19 June 2015
The UNHCR Global Trends annual report, released this week, has revealed that worldwide displacement is at the highest level ever recorded since detailed record-keeping began. War, conflict, persecution, and human rights violations have forced people to leave their homes, with over 59.5 million people exiled by the end of 2014. In particular, UNHCR registered 19.5 million refugees in 2014 (marking an increase from 16.7 million in 2013), 38.2 million internally displaced persons (compared with 33.3 million in 2013) and 1.8 million people awaiting the outcome of claims for asylum over the past year (against 1.2 million in 2013).
In addition, 11 million were newly displaced within the borders of their own country, 2.9 million people became refugees and a record high of nearly 1.7 million people lodged asylum claims on an individual basis this year. Based on those figures, UNHCR estimates that an average of 42,500 people are forced to leave their home every day, and that one in every 122 humans is either a refugee, internally displaced, or seeking asylum.
“Syria is the world’s biggest producer of both internally displaced people (7.6 million) and refugees (3.88 million at the end of 2014)” reported UNHCR. Afghanistan (2.59 million) and Somalia (1.1 million) are respectively the second and third biggest originating countries of refugees and displaced persons. The report notes that poorer states are shouldering most of the responsibility for hosting those who have been forced to abandon their homeland, with 86% of refugees in regions or countries deemed economically less developed, and more than 5.9 million refugees under UNHCR’s mandate residing in countries where the GDP per capita is below USD 5,000.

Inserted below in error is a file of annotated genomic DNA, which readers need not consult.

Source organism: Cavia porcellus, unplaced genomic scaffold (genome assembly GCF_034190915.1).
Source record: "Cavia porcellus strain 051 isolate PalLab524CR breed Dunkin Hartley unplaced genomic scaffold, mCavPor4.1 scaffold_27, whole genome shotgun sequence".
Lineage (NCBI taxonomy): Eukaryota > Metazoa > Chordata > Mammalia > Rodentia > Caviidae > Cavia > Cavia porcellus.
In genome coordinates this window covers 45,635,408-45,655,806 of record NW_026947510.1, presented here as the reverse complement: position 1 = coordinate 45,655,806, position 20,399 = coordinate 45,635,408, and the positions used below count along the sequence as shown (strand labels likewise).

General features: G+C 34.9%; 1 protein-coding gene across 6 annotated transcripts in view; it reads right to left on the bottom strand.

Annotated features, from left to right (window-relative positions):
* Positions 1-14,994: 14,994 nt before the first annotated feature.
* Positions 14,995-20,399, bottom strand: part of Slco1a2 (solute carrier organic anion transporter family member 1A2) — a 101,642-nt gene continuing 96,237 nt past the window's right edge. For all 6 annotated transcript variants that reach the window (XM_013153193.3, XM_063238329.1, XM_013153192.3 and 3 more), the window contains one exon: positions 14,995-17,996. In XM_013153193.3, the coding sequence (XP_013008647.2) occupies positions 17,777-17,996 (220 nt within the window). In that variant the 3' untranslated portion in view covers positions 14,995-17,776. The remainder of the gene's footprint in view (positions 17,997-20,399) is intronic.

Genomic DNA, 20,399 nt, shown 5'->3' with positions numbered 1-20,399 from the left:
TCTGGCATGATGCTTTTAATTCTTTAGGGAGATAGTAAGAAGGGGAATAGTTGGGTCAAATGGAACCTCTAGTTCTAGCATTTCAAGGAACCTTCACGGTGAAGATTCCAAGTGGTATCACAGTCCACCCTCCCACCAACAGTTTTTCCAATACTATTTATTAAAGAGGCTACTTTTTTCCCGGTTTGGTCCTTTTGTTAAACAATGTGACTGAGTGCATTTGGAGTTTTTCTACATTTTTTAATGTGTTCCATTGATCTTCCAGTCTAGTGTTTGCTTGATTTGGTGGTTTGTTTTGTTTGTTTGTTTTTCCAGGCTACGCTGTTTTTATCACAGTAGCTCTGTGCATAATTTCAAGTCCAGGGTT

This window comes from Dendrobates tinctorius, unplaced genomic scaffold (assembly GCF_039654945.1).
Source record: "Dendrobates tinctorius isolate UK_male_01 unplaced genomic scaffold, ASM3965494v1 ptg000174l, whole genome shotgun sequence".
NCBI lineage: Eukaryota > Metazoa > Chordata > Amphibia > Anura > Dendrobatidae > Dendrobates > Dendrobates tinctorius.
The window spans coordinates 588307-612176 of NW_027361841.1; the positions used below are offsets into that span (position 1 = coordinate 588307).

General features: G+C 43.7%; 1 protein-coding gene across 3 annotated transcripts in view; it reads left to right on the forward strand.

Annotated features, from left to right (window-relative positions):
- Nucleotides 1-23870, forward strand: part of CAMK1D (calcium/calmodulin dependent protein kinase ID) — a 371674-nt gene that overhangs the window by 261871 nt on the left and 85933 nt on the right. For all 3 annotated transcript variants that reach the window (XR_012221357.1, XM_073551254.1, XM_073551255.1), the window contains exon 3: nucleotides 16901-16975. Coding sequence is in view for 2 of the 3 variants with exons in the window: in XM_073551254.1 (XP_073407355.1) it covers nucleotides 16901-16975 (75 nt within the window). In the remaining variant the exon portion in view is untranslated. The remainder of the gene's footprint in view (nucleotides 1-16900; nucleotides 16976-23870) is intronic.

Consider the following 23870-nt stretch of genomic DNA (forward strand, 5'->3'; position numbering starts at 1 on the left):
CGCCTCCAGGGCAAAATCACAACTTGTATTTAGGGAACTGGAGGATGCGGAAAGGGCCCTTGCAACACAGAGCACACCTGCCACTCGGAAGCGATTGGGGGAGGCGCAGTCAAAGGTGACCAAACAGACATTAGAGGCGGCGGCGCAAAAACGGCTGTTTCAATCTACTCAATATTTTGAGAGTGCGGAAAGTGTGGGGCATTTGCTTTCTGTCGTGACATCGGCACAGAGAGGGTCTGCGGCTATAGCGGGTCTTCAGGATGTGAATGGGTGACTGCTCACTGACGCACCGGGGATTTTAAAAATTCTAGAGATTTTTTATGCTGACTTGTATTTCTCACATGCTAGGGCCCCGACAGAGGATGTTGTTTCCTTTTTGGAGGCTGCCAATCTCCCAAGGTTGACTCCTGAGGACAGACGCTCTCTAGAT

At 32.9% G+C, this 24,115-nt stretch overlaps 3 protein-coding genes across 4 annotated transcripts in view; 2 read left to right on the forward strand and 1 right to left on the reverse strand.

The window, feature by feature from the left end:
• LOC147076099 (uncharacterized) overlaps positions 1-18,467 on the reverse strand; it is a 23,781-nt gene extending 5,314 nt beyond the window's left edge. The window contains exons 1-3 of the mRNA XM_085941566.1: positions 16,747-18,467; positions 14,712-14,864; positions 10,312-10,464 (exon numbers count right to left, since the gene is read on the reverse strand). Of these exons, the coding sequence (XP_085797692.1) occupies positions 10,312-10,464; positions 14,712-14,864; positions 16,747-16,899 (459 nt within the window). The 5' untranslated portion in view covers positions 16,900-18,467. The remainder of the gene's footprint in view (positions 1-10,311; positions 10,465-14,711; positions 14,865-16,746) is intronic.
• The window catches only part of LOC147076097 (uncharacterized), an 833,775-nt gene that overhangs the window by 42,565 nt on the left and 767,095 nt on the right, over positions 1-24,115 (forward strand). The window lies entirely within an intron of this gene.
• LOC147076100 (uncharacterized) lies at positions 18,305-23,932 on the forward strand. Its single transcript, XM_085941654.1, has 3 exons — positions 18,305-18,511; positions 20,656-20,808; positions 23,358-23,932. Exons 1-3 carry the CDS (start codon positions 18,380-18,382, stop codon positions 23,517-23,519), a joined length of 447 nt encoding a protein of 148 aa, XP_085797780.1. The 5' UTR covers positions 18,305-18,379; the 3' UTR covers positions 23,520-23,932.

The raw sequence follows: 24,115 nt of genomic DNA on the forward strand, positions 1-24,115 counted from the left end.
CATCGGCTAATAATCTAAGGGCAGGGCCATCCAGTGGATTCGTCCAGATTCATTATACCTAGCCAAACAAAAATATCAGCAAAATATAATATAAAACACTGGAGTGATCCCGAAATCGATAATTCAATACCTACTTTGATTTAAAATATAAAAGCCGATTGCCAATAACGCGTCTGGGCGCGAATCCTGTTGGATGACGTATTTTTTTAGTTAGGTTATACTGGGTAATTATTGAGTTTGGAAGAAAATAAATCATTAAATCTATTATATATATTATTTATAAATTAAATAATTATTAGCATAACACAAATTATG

The country that is hosting the largest number of refugees in relation to its national population is Lebanon, with 232 refugees per 1,000 inhabitants, while Turkey became the largest refugee-hosting country worldwide, with 1.59 million refugees. Much of this is a result of the impact of the continuing conflict in Syria, which remains the main driver of displacement, with one in every five displaced persons worldwide being Syrian. Before the outbreak of the Syrian crisis in 2011, Lebanon was host to 8,000 refugees. It now hosts 1.15 million refugees, stretching the country’s socio-economic capacity to its limits.
The UN High Commissioner, António Guterres, called for an “unprecedented humanitarian response and a renewed global commitment to tolerance and protection for people fleeing conflict and persecution” in this “age of unprecedented mass displacement”, noting that “it is terrifying that on the one hand there is more and more impunity for those starting conflicts, and on the other there is [a] seeming utter inability of the international community to work together to work together to stop wars and build and preserve peace”.